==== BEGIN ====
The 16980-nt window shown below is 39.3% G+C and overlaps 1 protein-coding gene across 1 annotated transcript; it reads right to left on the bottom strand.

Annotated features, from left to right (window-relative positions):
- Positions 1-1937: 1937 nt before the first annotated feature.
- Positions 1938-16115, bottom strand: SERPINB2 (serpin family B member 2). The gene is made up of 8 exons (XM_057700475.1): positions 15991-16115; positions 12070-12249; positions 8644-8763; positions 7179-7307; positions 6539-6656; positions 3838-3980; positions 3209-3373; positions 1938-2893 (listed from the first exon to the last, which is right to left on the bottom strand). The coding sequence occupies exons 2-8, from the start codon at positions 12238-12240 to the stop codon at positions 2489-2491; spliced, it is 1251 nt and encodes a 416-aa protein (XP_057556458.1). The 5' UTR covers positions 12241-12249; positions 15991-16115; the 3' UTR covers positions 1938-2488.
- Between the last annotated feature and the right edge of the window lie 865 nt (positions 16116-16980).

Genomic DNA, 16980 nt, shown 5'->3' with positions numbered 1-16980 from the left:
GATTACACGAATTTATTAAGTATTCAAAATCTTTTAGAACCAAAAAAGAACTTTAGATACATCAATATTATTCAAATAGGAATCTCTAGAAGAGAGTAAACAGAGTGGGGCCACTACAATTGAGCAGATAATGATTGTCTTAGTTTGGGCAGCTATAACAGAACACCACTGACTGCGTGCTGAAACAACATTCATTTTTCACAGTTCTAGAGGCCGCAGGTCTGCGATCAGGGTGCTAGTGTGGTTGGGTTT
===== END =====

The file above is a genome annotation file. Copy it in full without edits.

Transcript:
The 16980-nt window shown below is 39.3% G+C and overlaps 1 protein-coding gene across 1 annotated transcript; it reads right to left on the bottom strand.

Annotated features, from left to right (window-relative positions):
- Positions 1-1937: 1937 nt before the first annotated feature.
- Positions 1938-16115, bottom strand: SERPINB2 (serpin family B member 2). The gene is made up of 8 exons (XM_057700475.1): positions 15991-16115; positions 12070-12249; positions 8644-8763; positions 7179-7307; positions 6539-6656; positions 3838-3980; positions 3209-3373; positions 1938-2893 (listed from the first exon to the last, which is right to left on the bottom strand). The coding sequence occupies exons 2-8, from the start codon at positions 12238-12240 to the stop codon at positions 2489-2491; spliced, it is 1251 nt and encodes a 416-aa protein (XP_057556458.1). The 5' UTR covers positions 12241-12249; positions 15991-16115; the 3' UTR covers positions 1938-2488.
- Between the last annotated feature and the right edge of the window lie 865 nt (positions 16116-16980).

Genomic DNA, 16980 nt, shown 5'->3' with positions numbered 1-16980 from the left:
GATTACACGAATTTATTAAGTATTCAAAATCTTTTAGAACCAAAAAAGAACTTTAGATACATCAATATTATTCAAATAGGAATCTCTAGAAGAGAGTAAACAGAGTGGGGCCACTACAATTGAGCAGATAATGATTGTCTTAGTTTGGGCAGCTATAACAGAACACCACTGACTGCGTGCTGAAACAACATTCATTTTTCACAGTTCTAGAGGCCGCAGGTCTGCGATCAGGGTGCTAGTGTGGTTGGGTTT